Bears

Three questions for Bears D-line: Does Akiem Hicks have another gear?

Three questions for Bears D-line: Does Akiem Hicks have another gear?

Pre-camp depth chart

DE
1. Akiem Hicks
2. Bilal Nichols
3. Bunmi Rotimi

1. Jonathan Bullard
2. Roy Robertson-Harris
3. Cavon Walker

NT
1. Eddie Goldman
2. John Jenkins
3. Nick Williams

1. Does Akiem Hicks have another gear?

Hicks led the Bears with 8 1/2 sacks last year, and combined with his excellent work against the run probably should’ve been enough to get him to the Pro Bowl (it wasn’t). Still, 2017 was a feel-good year for Hicks, who signed a four-year contract extension a day before the season started and then turned in career-best production.

With the Bears’ pass rush having the most questions of any segment of this team coming into training camp, Vic Fangio will have to hope Hicks not only doesn’t take a step back in 2018, but improves off what he did a year ago. 

Defensive line coach Jay Rodgers said he wants to see Hicks play with greater consistency in 2018 — and if he does that, it would allow him to find that extra gear in his play. 

“Consistency with technique, consistency with production,” Rodgers said. “More opportunities to get in on tackles. I think his solo tackles were really high as compared to previous years, I’d like to see his assists go up, which means that he’s finding ways to get to the ball even faster. All those things you take into consideration when you’re evaluating a guy and seeing a guy if he gets better from Year 1 to Year 2 to Year 3.” 

2. When will Eddie Goldman get his second contract?

Goldman’s place in the Bears’ defensive line isn’t in question, even if his surface-level numbers (27 tackles, 1 1/2 sacks) aren’t exactly eye-popping. What Goldman primarily succeeds at — pushing back two interior offensive linemen weighing about 600 pounds — doesn’t show up in a box score, but it certainly doesn’t go unnoticed by his coaches and teammates. 

“He’s a beast, man,” linebacker Danny Trevathan said. “I’m glad to have him in front of me. He’s not a guy who’s rah-rah, but when he’s out there, he’s out there making plays. It doesn’t show up on film but he’s the key, he’s a vital part of this defense. He’s wrecking stuff in there. As a linebacker, that’s my best friend. 

“The more he can wreck, the more I can make plays and we all can make plays. It shows to us, and probably not to the public as much, but to us we know what his game is and we know what he brings to this defense. He’s definitely making us better.”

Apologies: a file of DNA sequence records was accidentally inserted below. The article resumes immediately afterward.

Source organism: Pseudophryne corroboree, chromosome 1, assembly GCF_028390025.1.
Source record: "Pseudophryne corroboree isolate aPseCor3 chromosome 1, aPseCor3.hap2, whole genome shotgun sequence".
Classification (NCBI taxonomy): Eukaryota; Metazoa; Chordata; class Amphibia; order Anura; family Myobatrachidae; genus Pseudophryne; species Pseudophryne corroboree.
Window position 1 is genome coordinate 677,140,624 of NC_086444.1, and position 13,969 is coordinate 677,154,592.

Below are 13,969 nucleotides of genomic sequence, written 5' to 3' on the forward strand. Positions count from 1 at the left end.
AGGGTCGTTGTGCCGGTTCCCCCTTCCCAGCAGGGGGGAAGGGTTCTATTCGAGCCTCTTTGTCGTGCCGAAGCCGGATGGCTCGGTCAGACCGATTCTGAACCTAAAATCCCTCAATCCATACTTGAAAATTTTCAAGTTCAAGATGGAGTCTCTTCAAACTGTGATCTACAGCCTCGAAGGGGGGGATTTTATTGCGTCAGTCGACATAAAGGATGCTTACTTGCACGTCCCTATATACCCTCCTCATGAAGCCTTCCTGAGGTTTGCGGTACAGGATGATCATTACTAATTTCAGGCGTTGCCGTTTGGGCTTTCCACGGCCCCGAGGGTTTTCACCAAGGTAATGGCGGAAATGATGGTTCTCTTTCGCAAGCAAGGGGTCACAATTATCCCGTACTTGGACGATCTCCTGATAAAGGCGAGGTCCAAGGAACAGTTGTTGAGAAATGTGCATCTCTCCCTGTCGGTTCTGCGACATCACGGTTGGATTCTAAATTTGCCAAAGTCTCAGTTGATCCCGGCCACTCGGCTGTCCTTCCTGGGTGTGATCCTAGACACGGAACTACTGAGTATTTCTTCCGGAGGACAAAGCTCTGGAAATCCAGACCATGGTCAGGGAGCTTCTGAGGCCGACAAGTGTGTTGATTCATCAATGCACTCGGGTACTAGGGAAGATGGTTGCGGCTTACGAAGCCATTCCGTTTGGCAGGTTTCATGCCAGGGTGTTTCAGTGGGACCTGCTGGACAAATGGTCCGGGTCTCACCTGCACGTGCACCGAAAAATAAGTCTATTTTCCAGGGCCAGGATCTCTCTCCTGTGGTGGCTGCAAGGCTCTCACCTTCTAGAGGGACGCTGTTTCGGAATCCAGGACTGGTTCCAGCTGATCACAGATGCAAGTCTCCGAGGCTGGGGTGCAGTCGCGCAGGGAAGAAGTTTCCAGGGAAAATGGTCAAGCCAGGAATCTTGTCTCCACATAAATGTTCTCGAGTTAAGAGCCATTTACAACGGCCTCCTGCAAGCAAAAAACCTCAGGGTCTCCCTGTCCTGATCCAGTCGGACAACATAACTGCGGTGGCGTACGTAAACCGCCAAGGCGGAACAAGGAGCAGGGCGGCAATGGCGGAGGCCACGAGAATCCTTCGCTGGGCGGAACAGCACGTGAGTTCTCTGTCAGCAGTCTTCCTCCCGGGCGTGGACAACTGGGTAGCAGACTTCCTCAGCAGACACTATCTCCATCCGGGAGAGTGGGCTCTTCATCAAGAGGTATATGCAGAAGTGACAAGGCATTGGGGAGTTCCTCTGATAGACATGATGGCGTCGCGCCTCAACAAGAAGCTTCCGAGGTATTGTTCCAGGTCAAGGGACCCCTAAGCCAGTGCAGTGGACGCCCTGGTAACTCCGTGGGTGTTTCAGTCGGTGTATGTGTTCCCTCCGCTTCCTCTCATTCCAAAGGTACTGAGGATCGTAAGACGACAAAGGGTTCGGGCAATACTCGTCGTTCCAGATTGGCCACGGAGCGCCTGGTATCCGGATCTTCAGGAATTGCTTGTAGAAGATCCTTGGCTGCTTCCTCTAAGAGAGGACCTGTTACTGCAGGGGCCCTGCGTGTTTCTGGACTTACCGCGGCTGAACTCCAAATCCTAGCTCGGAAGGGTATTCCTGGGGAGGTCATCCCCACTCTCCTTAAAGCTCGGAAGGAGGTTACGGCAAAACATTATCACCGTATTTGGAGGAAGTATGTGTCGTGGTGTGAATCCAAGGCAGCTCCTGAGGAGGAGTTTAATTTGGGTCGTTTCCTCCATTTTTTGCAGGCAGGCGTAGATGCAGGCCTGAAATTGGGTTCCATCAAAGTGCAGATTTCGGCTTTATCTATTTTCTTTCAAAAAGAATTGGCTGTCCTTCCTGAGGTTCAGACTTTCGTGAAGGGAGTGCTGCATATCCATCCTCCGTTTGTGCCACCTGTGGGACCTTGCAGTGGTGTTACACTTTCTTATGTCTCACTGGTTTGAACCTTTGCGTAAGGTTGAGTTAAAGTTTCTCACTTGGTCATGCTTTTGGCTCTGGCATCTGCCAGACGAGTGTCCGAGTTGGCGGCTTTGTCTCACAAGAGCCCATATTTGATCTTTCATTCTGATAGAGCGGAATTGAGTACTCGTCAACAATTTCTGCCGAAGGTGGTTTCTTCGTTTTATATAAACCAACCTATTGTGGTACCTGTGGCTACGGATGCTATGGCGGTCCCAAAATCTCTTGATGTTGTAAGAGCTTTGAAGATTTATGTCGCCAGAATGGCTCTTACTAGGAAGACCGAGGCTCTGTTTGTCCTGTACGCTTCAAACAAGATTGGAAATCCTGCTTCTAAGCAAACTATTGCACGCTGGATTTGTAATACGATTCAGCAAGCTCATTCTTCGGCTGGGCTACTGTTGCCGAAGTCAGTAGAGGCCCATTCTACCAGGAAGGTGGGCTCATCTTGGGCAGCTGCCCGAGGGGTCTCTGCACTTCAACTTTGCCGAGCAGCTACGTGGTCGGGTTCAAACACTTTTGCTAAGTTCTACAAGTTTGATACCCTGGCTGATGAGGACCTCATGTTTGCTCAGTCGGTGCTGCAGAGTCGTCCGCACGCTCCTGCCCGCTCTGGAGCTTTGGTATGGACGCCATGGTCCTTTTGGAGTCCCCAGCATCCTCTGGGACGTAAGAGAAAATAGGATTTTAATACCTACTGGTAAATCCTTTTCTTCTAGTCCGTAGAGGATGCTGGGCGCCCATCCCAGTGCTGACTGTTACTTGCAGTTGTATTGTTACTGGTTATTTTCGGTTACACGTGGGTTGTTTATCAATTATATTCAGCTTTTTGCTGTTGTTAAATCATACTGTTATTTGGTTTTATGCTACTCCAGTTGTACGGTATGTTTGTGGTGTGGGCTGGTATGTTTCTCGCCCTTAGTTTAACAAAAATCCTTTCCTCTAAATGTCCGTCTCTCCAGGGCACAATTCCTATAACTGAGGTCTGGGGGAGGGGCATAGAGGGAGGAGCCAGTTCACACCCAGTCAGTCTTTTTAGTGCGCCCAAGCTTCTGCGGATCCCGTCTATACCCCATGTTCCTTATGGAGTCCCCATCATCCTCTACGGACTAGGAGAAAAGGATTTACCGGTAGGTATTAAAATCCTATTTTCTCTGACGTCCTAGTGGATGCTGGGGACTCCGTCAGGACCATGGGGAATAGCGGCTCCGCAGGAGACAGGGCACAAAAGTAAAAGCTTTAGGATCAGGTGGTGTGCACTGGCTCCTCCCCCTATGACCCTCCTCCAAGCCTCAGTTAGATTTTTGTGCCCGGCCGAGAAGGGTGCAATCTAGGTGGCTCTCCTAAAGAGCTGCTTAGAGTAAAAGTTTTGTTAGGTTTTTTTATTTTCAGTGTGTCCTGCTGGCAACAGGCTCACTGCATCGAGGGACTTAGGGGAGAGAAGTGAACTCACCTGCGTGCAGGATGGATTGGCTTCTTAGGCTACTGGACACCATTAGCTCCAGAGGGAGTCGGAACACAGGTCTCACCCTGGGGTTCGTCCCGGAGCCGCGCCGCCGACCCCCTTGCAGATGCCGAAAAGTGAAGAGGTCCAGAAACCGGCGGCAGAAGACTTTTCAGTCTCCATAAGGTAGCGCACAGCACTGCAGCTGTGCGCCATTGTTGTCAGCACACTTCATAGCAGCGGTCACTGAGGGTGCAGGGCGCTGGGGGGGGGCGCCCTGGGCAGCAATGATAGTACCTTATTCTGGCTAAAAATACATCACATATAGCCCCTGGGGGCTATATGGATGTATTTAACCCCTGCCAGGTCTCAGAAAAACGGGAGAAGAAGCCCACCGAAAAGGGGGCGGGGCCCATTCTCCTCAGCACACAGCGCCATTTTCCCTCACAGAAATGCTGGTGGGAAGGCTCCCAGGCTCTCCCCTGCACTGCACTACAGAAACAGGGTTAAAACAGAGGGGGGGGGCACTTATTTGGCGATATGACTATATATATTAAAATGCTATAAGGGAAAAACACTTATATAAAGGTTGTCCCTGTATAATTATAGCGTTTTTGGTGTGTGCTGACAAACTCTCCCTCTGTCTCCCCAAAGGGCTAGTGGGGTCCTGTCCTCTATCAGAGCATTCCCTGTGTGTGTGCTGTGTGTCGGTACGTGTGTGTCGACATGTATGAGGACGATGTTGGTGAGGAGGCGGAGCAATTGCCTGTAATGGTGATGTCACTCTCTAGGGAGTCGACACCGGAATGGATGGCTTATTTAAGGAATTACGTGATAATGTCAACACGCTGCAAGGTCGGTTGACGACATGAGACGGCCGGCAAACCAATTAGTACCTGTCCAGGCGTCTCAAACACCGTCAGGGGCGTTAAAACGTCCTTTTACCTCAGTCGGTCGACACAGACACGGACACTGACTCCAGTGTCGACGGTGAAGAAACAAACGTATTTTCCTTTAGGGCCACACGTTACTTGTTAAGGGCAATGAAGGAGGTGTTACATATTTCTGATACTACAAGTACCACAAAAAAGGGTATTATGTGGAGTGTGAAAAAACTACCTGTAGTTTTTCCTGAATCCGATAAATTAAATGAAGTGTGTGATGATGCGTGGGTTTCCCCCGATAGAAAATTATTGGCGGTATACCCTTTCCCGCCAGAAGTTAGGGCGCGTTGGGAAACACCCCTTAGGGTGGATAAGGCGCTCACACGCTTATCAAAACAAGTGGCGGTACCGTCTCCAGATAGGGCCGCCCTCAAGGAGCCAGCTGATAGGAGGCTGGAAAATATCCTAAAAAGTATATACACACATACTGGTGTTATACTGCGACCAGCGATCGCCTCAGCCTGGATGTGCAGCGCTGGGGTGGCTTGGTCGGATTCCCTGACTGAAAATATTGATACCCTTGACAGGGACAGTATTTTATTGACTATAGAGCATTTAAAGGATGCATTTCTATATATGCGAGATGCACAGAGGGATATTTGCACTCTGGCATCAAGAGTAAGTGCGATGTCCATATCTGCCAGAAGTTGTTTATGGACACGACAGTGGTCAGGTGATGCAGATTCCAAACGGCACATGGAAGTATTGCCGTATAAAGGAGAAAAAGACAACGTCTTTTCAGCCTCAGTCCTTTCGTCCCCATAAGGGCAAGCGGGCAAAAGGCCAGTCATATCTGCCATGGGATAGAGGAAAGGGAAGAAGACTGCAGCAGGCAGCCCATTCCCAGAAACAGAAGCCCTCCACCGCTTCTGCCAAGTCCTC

Goldman and Hicks played off each other well last year, and with Hicks (and Fangio) sticking around for a while, it would only make sense for Goldman — who’s entering the final year of his rookie contract — to be Ryan Pace’s top priority to sign to an extension during training camp. It seems like a matter of when, not if, that deal will be reached. 

“I don’t know about you all, but I don’t put any of the highlight reels on (that are on) national television,” Rodgers said. “I have a highlight reel in my room. And if I see him knock people back and make a play, or knock another guy back on his way to the quarterback that affects the pocket, that’s a highlight in my mind.”

3. Who emerges opposite Hicks as the starting DE?

While the consistency achieved across Fangio’s defense has been a point of praise for the Bears, at least inside Halas Hall, the impact of the departure of defensive end Mitch Unrein may have flown under the radar. Coaches and teammates praised how well Unrein fit a role on the Bears’ defensive front last year, with his consistency and knowledge allowing Hicks and Goldman to play faster. Consider what Rodgers said about Unrein last fall:

“Mitch is the glue that kind of holds it all together,” Rodgers said. “…When he’s out there on the field with those guys, he allows those guys to play fast. And if they know what’s coming their way, then they can play even faster.”

Unrein signed with the Tampa Bay Buccaneers in March, and the Bears didn’t make a move to replace him in free agency. So that means there will be a relatively open competition for the third starting spot on the defensive line come training camp between, primarily, Jonathan Bullard, Roy Robertson-Harris and Bilal Nichols. 

Each player has his own strengths and weaknesses. Bullard, a 2016 third-round pick, showed flashes at times last year but only has two sacks and 33 tackles in 30 career games. The Bears believe Robertson-Harris is an ascending player with pass rushing potential, but he’s only entering his second year playing 3-4 defensive end and would need to make significant strides in training camp. Nichols is a fifth-round pick who the Bears see as having some pass-rushing potential, too, but expecting a guy who played defensive tackle at Delaware to step into a primary role on an NFL defensive line is a little lofty.